Few companies have employee gambling policies but putting one in place could help head off trouble, specialists say. From CFO Dive.
CFOs are at risk of becoming problem gamblers, experts say, since CFOs have access to company and personal funds, and often feel their number-crunching ability can give them an edge.
Other factors add to the danger too, Keith Whyte, executive director of the National Council on Problem Gambling, said, including stock trading, which can be a hazard for professionals prone to excessive gambling.
In a 2,000-person survey this April, NCPG found people who traded in the financial markets weekly or more frequently were twice as likely to have problematic gambling behavior.
Frequent trading and number crunching can give CFOs the illusion they can beat the odds in gambling with cognitive distortions, Whyte noted.
One thing Whyte said a CFO can do to lessen the temptation to become addicted is to have a crystal-clear company policy against it.
“Most company don’t have a policy on gambling on the workplace or it is very vague,” he said. “Problem gambling can really affect a company culture.”
A lot of gambling happens on the job with a lot of the server traffic for internet gambling sites peaking during the business day.
While he advocates a strong written policy against gambling at work, Whyte said the aura against it makes it a problem many hide. “Companies should be willing to give people with gambling problems a second chance.”
Second chances have a good track record for the afflicted in part because two-thirds of those who go into treatment overcome the problem, he pointed out.
He recommended someone who has a gambling disorder see a mental health professional who has specific training in dealing with the problem than a psychiatric or psychological generalist.
Unfortunately, Whyte said gambling addicts often try to keep it secret because of the shame and stigma.
Beyond the office
While a CFO stealing millions to support an addiction can ruin a company, the problem can damage a CFO’s life beyond the job.
The 2021 Lifetime Research Award from the NCPG University of Massachusetts Amherst Public Health Research Professor Rachel Volberg said looking at the demographics, men aged 25 to 29 appear most vulnerable to gambling disorders.
She said she is worried the rapid expansion of online sports betting is going to make their vulnerability worse and add to the dangers for younger men without proper controls in place.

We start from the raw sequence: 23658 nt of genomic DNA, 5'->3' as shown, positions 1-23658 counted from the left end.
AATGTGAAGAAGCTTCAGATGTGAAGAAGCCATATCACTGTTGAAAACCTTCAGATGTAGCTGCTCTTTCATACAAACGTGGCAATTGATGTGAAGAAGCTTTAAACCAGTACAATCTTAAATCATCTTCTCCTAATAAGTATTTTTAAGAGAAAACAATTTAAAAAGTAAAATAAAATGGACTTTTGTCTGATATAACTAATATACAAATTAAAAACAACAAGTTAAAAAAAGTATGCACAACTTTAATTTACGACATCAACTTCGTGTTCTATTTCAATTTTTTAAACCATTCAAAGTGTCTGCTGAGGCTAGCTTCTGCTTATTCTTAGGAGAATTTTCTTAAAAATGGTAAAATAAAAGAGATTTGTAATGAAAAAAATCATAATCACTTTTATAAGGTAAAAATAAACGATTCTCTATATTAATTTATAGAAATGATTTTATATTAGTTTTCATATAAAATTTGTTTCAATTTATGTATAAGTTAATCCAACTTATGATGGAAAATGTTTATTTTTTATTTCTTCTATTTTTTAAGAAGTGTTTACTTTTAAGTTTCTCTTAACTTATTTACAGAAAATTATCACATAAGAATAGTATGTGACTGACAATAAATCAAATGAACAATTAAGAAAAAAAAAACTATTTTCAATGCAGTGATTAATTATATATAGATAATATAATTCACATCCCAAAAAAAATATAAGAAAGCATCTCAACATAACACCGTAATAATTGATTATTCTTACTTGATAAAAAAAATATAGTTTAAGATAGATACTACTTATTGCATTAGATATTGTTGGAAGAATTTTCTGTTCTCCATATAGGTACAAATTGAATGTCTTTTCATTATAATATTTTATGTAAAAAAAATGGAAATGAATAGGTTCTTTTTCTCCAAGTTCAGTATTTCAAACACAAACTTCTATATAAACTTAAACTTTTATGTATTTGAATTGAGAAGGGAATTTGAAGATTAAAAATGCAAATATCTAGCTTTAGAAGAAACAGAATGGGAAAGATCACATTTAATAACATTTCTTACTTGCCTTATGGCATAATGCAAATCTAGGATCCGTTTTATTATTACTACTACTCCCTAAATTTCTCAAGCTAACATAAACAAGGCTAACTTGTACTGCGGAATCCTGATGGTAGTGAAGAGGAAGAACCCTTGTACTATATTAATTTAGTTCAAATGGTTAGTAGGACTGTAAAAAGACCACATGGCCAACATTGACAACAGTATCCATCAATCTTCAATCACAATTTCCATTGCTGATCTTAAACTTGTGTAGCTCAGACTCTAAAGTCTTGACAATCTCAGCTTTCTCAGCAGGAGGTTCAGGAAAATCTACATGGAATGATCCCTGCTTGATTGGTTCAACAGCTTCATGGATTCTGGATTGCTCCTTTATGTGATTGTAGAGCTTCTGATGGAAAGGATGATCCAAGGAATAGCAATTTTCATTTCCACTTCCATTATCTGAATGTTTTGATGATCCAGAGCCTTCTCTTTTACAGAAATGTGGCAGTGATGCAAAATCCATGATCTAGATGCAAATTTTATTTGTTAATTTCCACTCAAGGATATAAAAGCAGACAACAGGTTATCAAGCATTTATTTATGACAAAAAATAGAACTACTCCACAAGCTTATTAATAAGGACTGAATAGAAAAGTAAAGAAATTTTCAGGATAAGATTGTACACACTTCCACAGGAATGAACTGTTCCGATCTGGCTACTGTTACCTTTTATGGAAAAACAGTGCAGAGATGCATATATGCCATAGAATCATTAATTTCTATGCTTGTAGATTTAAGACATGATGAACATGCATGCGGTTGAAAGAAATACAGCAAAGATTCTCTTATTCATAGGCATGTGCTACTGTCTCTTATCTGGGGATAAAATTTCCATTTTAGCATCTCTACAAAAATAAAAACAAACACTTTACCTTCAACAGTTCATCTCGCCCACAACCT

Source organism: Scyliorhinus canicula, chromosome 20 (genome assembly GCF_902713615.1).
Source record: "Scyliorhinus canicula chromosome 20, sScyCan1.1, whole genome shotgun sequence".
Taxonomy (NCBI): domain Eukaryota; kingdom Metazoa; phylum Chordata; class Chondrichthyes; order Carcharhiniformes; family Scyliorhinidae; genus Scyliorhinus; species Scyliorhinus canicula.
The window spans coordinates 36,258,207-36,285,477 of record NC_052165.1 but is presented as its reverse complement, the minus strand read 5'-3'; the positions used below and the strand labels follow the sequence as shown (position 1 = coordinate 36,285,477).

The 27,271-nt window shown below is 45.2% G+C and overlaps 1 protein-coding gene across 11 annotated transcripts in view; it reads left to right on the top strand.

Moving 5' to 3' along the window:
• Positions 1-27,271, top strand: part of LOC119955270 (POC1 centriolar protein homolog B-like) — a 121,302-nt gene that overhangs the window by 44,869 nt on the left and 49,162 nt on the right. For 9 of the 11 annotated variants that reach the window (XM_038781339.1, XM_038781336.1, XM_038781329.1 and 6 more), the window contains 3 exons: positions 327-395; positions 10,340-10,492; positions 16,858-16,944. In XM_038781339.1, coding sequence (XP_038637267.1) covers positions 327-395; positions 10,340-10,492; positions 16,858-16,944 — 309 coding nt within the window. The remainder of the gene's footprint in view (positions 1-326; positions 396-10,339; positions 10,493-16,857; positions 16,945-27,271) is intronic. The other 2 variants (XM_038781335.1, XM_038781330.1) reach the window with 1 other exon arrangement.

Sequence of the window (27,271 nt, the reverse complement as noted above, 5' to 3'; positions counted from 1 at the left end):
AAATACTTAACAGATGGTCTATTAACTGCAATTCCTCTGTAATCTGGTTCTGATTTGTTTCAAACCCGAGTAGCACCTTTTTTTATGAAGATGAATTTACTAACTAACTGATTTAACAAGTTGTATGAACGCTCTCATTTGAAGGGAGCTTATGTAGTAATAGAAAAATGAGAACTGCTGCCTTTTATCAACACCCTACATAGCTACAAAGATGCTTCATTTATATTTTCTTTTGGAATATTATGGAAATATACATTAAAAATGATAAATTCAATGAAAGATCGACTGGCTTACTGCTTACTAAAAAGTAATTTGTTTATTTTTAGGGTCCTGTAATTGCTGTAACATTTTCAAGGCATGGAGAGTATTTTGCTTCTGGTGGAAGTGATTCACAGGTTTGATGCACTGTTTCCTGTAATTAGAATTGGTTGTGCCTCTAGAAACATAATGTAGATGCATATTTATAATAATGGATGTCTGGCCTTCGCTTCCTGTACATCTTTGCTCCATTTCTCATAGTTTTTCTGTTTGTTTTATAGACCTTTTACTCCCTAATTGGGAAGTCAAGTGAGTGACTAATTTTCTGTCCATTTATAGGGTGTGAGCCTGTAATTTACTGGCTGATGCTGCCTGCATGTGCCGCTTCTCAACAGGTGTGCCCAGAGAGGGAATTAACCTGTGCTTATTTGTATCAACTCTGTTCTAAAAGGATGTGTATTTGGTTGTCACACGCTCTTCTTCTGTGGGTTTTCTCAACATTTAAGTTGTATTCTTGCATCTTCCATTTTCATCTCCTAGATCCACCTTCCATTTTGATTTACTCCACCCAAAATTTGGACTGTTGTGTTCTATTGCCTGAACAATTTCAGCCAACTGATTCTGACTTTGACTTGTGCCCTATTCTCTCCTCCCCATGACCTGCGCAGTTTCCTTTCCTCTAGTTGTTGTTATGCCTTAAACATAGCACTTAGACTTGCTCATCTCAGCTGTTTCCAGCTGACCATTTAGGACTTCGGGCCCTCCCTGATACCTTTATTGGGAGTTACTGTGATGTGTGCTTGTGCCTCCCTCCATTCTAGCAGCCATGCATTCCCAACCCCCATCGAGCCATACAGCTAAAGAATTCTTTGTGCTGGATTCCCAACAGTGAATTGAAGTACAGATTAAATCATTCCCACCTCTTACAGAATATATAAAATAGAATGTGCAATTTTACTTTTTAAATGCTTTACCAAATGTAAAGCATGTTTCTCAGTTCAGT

That is on top of the expansion of state lotteries and casinos that have increased the temptations and dangers since she started researching gambling disorders in the mid-1980s.
“A lot of people go to casinos Las Vegas once a year, now it’s to a casino near them once a week,” she noted.
The professor said she found gambling disorders aren’t addictions that are destined to continue and grow for someone—the problems come and go.
That being said, she warned having a gambling problem in the past is one of the greatest indicators of having a gambling problem in the future.
Volberg, who received the first funding from the National Institutes of Health to study the prevalence of problem gambling in the general population, said the fiduciary responsibilities a CFO has can present real problems:
“Transparency with senior management ix the utmost importance.”
Arlene Simon, executive director of the Delaware Council on Gambling Problems, has suggested two things companies should do to lessen the chances CFOs and others in the business will gamble dangerously are to strictly oversee office pools (or ban them completely) and to restrict the number of employees with signatory rights to business bank accounts.
A report from The Recovery Village, a national network of addiction treatment centers, has said statistics indicate that families where a parent gambles compulsively are more likely to experience domestic violence, including child abuse.
“Even when gambling and domestic violence don’t coincide, children of parents with gambling addiction are more likely to develop depression, substance use and behavioral problems later in life.”
One study found that 69 percent of adults over the age of 61 gamble each year and that the age group has been found to have particular difficulty viewing gambling as an addiction and understanding it as a treatable condition.